Matt Allen has continued his winning run at Airlie Beach Race Week, notching up another victory with Ichi Ban in Race 5 of the Whitsunday Sailing Club’s Tropical Festival of Sailing today.
Allen, who is gaining confidence in the TP52 he recently purchased, defeated Zen (Gordon Ketelbey) and OneSails Racing (Ray Roberts), to increase his lead to five points over Roberts’ Farr 55, which he beat by over five minutes on corrected time. Zen is currently holding down third place overall.
This afternoon, Allen described the race as “interesting.”
“I’ve been here a few times and we’ve never raced in that direction before,” he said of the north-westerly wind. “It was an ‘opposites’ day – we did the course back to front. You had to be open minded.”
“We got to practice our gybe techniques in light to moderate air going to White Rock, which was great practice,” said Allen, the president of Yachting Australia.
The Ichi Ban crew had enough in the bag by the time they rounded White Rock, where, Allen says, “We could dictate terms a little from there.”
At that stage of the course, with the IRC Racing leading the fleet, the light breeze increased, topping out at 16-17 knots as the boats passed Daydream Island and headed for the finish line back on Pioneer Bay.
“I guess we had breeze between 13 and 16 knots – conditions where we could almost start planning,” Allen said. “We saw the best of the breeze on Pioneer Bay – another superb day at Airlie Beach,” Allen said.
On Gordon Ketelbey’s Farr 40 Zen, Sean Kirkjian, the helmsman/afterguard related a couple of close calls during the day. Enjoying some one-on-one boat racing IRC Division 1 with Bob Steel’s new Quest throughout the regatta, Kirkjian said Zen arrived at the top mark to find Quest coming at them from the opposite direction.
“It was a close encounter of the first kind and I think they got an ever bigger surprise than we did, judging by the whites of their eyes,” Kirkjian said.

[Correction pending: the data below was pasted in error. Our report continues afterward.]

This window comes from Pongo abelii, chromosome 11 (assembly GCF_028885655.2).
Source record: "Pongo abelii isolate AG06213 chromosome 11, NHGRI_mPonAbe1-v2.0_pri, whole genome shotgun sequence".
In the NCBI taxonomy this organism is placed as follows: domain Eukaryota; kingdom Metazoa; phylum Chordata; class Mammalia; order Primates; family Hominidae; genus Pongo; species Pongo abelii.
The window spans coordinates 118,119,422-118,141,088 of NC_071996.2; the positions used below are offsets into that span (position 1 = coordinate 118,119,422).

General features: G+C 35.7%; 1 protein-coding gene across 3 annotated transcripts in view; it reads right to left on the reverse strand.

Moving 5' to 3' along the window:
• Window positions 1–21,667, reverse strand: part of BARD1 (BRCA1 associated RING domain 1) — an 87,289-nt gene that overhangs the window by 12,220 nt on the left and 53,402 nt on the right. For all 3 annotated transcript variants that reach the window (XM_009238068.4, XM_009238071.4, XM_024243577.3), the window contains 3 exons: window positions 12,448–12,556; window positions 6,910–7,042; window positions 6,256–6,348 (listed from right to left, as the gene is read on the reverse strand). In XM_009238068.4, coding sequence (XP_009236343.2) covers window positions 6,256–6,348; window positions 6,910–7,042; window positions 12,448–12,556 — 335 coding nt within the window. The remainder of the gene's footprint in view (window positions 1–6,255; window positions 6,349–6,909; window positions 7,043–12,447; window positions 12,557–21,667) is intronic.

“Then we were running square along the shore heading for the reef under spinnaker when Gordon’s Ipad overheated. 'Where are we’, I asked, as I was worried we’d run out of water. ‘I don’t know’, was the response,” Kirkjian said.
“We got the youngest kid on the boat (23 year-old Bec) to fix it, and we were right again. It was a wonderful day’s sail though – 8 knots to start and it built to 16 and we’re in a beautiful location.”
Race Director Denis Thompson sent the fleet of on a course that took them from Pioneer Bay to the Molle Channel, around White Rock, to Daydream Island and the finish back on the Bay.
The fleet got away at five minute intervals from 11am in a light breeze, while the Multihull Racing Division was employed on a windward/leeward course.
All went well until Cruising Division 1 lined up for the start, and in the pile up at the pin, eight boats tried to squeeze into room for five.
The famous maxi, Condor, was right in the thick of it, and amid much yelling, they managed to start without incident. Remarkably, Bundaberg (David Kint) which was right at the pin, got through without leaving a mark on it.
As the bulk of the 108 boat fleet made its way through the Channel for White Rock, the breeze was on the increase and conditions were perfect. In IRC Racing Division 2, Peter Sorensen (The Philosopher’s Club) held the slightest advantage over Roger Hickman’s Wild Rose.
The two Sydney yachts, Sorensen’s of the modern variety, and Hickman’s 30 year old boat, match raced around the course, neither giving any quarter. At some point, Wild Rose overtook her adversary, but there was little in it when they came up to the final mark, with ‘Sorro’ keeping the pressure on ‘Hicko’.
In the end, Hickman pipped Sorensen by just 19 seconds, but more importantly, beat him once the handicaps were in place, with Hickman finishing second and Sorensen third to Jason Close (More Noise).
Close threw off the shackles of his eighth place in Monday’s light race and was back in top form, claiming his fourth win in the five races sailed to-date. The Victorian yachtsman’s Archambault 31 has proved a boon. Close arrived at Airlie Beach Race Week having no clue as to how his boat would fair against the stiff competition.
More Noise holds a six point lead over the 2014 Rolex Sydney Hobart winner, Wild Rose, with Bernie van’t Hof’s Tulip just one further point away in third.
Meanwhile, two blasts from the past, Condor (David Molloy) and Helsal 3 (Rob Fisher) both built in the early eighties, sailed neck-and-neck under spinnaker as most of the yachts chose to hug the shore through the Channel.
In IRC Passage, Lee-Way continues to lead the pointscore after Sophie Lahey steered the boat to second place behind David Currie’s Ponyo. Stewart Lewis maintains third with Ocean Affinity after their third place today.
Looking back to the huge flotilla behind was a spectacular sight of colour and blue water dappled by the sun. It was an unforgettable day’s sail for all.
Hosted by the Whitsunday Sailing Club, racing in the ‘Tropical Festival of Sailing’ continues tomorrow from 9.300am.
Full results at: http://www.abrw.com.au/
– Di Pearson, ABRW media